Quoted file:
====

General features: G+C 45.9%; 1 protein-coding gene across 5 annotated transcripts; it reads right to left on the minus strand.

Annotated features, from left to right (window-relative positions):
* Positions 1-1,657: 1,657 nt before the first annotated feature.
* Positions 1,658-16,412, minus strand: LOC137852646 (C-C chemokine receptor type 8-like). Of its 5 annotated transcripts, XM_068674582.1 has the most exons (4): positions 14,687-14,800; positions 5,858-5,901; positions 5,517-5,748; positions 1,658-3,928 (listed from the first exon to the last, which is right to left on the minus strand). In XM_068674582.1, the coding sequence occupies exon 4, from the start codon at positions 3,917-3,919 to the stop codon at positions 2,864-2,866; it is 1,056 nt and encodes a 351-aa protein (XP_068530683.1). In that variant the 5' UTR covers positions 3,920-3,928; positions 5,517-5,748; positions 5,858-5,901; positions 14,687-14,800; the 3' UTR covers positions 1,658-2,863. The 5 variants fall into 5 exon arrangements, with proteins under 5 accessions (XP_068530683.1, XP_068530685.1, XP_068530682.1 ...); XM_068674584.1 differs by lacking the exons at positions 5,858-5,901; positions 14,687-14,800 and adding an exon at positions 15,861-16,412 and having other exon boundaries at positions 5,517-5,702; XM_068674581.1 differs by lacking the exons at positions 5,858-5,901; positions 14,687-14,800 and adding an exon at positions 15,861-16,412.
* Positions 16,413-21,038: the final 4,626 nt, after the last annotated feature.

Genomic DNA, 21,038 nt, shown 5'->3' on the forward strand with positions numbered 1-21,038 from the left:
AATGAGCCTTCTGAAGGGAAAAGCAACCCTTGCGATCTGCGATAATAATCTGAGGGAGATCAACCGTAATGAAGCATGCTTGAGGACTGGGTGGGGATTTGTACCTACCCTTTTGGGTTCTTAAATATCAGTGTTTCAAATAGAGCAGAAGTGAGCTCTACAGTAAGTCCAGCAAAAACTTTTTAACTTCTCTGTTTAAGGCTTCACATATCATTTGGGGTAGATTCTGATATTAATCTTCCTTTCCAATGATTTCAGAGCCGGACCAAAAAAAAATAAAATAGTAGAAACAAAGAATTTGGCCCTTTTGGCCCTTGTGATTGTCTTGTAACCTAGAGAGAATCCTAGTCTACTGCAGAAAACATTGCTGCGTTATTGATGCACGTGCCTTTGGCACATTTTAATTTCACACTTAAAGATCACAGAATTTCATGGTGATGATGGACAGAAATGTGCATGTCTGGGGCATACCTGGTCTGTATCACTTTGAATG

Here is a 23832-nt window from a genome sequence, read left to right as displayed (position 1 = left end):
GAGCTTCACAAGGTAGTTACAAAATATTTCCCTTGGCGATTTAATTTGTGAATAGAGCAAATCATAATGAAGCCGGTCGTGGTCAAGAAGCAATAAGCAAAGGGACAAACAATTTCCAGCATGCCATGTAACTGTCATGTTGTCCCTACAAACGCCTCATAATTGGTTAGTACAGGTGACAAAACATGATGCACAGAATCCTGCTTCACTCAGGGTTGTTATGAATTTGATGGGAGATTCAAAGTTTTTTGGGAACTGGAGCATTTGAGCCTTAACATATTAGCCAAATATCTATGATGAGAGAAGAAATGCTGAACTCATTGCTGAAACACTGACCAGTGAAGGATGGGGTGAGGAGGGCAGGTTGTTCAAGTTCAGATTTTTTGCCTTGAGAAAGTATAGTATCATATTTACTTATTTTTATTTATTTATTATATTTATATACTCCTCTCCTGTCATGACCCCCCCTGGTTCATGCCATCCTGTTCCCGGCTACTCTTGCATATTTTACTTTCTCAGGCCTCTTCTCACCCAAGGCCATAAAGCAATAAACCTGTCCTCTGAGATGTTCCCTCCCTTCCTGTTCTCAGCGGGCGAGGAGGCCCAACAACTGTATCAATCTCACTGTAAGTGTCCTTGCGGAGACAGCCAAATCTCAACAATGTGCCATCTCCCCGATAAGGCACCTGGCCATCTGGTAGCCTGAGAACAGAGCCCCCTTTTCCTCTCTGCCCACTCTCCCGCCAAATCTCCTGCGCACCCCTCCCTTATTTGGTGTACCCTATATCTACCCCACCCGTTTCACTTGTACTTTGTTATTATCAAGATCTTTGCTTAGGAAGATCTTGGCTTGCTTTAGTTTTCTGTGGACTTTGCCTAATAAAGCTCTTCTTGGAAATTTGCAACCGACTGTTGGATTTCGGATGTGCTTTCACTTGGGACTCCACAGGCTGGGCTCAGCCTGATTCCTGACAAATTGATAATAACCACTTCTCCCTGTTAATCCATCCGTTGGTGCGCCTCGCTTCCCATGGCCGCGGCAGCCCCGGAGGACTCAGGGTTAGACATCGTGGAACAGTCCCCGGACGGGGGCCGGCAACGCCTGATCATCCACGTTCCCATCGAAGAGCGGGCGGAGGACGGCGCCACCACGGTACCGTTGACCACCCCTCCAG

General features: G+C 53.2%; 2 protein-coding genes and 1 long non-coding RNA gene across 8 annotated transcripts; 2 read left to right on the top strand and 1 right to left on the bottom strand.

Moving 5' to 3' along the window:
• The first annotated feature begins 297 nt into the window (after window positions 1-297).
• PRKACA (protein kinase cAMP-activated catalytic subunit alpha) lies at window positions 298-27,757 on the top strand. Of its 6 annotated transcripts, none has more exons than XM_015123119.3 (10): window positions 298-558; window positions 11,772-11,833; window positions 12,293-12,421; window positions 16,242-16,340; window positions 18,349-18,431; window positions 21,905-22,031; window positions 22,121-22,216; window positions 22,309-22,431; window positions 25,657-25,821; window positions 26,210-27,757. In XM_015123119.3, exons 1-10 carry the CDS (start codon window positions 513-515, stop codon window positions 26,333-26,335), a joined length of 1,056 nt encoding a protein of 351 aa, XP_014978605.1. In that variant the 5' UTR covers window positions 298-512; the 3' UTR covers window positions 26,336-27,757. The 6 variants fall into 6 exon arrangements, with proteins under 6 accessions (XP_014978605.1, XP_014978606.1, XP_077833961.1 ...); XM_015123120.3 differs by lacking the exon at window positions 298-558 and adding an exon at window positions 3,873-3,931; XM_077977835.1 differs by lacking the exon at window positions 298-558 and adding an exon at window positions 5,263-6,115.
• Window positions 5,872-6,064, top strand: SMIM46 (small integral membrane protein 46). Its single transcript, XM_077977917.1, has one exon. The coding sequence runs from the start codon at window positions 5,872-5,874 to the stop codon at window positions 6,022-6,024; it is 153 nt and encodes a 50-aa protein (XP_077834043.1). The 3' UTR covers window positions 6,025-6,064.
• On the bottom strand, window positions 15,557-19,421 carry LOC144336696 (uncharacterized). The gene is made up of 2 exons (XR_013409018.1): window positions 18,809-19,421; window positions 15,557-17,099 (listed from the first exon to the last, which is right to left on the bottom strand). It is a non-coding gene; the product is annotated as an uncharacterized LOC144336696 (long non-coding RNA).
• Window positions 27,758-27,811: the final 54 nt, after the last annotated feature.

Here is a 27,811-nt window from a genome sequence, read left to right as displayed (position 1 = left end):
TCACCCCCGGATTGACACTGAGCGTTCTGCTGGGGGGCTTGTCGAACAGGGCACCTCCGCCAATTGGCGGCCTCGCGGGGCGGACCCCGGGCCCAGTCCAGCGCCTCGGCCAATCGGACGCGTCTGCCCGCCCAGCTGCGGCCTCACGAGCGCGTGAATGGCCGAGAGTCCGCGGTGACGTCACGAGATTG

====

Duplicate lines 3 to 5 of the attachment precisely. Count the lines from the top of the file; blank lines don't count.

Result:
* Positions 1-1,657: 1,657 nt before the first annotated feature.
* Positions 1,658-16,412, minus strand: LOC137852646 (C-C chemokine receptor type 8-like). Of its 5 annotated transcripts, XM_068674582.1 has the most exons (4): positions 14,687-14,800; positions 5,858-5,901; positions 5,517-5,748; positions 1,658-3,928 (listed from the first exon to the last, which is right to left on the minus strand). In XM_068674582.1, the coding sequence occupies exon 4, from the start codon at positions 3,917-3,919 to the stop codon at positions 2,864-2,866; it is 1,056 nt and encodes a 351-aa protein (XP_068530683.1). In that variant the 5' UTR covers positions 3,920-3,928; positions 5,517-5,748; positions 5,858-5,901; positions 14,687-14,800; the 3' UTR covers positions 1,658-2,863. The 5 variants fall into 5 exon arrangements, with proteins under 5 accessions (XP_068530683.1, XP_068530685.1, XP_068530682.1 ...); XM_068674584.1 differs by lacking the exons at positions 5,858-5,901; positions 14,687-14,800 and adding an exon at positions 15,861-16,412 and having other exon boundaries at positions 5,517-5,702; XM_068674581.1 differs by lacking the exons at positions 5,858-5,901; positions 14,687-14,800 and adding an exon at positions 15,861-16,412.
* Positions 16,413-21,038: the final 4,626 nt, after the last annotated feature.